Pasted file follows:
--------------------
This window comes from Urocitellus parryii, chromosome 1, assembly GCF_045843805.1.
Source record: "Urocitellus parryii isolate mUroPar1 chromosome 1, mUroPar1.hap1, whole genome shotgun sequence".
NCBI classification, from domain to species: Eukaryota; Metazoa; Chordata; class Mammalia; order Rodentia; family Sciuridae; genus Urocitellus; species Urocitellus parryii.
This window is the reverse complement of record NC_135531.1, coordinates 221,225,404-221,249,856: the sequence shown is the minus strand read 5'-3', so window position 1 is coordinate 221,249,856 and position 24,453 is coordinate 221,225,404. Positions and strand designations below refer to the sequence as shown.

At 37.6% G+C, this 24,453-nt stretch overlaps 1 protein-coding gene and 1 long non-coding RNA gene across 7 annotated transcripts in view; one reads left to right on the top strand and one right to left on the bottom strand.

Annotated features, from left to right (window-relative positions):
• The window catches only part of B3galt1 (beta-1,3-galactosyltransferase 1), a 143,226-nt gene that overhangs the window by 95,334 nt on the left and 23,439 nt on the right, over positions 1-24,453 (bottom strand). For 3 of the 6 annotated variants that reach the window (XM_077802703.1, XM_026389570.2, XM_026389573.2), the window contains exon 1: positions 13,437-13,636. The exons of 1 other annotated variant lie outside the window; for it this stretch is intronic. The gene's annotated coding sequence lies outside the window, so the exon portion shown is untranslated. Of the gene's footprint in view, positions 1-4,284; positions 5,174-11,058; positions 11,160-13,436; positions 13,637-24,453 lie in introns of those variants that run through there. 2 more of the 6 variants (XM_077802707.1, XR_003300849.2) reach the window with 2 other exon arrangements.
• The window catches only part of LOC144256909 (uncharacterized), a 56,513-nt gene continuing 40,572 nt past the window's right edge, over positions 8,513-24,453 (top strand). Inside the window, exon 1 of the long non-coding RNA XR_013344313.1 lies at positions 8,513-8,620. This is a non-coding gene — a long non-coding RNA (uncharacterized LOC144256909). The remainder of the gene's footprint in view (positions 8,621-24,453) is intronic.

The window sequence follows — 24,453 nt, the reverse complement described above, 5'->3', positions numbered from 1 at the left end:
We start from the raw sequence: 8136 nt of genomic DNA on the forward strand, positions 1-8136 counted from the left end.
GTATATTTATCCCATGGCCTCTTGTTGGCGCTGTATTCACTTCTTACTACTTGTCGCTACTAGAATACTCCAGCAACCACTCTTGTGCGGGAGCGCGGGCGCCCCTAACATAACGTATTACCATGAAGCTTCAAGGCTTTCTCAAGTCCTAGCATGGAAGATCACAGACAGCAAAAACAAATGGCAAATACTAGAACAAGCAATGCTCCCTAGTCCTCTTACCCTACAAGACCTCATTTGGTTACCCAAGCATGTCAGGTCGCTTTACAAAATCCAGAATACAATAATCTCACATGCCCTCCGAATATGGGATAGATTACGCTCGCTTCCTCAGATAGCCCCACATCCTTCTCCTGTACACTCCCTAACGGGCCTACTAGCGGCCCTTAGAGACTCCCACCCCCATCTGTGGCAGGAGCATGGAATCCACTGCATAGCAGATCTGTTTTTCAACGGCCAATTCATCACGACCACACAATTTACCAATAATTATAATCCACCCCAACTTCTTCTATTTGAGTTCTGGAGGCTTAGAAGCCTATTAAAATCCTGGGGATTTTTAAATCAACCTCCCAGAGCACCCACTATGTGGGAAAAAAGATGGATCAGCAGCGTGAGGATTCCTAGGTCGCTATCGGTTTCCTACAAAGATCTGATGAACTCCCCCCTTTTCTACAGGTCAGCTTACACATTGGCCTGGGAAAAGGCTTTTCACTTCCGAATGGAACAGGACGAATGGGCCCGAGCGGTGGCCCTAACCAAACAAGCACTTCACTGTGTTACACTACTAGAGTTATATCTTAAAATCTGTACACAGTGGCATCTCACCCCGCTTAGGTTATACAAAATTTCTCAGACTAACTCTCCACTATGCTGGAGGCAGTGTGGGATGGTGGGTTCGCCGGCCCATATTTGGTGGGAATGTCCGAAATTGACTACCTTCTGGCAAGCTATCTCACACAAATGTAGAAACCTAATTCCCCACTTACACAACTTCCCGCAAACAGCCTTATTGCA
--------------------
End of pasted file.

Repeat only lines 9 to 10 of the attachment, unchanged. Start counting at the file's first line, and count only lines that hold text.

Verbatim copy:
The window sequence follows — 24,453 nt, the reverse complement described above, 5'->3', positions numbered from 1 at the left end:
We start from the raw sequence: 8136 nt of genomic DNA on the forward strand, positions 1-8136 counted from the left end.